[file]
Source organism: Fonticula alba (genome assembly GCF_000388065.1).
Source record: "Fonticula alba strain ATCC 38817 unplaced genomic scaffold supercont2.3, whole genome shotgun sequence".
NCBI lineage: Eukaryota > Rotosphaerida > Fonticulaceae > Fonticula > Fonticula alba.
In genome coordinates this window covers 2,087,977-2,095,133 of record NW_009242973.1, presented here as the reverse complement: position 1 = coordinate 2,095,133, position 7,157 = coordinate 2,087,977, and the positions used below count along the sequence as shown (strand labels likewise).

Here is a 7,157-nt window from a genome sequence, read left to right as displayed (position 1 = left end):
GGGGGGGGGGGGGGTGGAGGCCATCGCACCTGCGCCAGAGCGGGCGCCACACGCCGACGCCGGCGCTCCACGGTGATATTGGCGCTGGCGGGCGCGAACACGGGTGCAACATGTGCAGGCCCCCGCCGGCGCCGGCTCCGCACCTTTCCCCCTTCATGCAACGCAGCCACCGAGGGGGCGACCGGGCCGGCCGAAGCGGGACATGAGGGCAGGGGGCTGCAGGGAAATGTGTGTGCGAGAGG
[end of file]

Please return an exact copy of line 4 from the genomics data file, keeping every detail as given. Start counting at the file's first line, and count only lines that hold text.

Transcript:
In genome coordinates this window covers 2,087,977-2,095,133 of record NW_009242973.1, presented here as the reverse complement: position 1 = coordinate 2,095,133, position 7,157 = coordinate 2,087,977, and the positions used below count along the sequence as shown (strand labels likewise).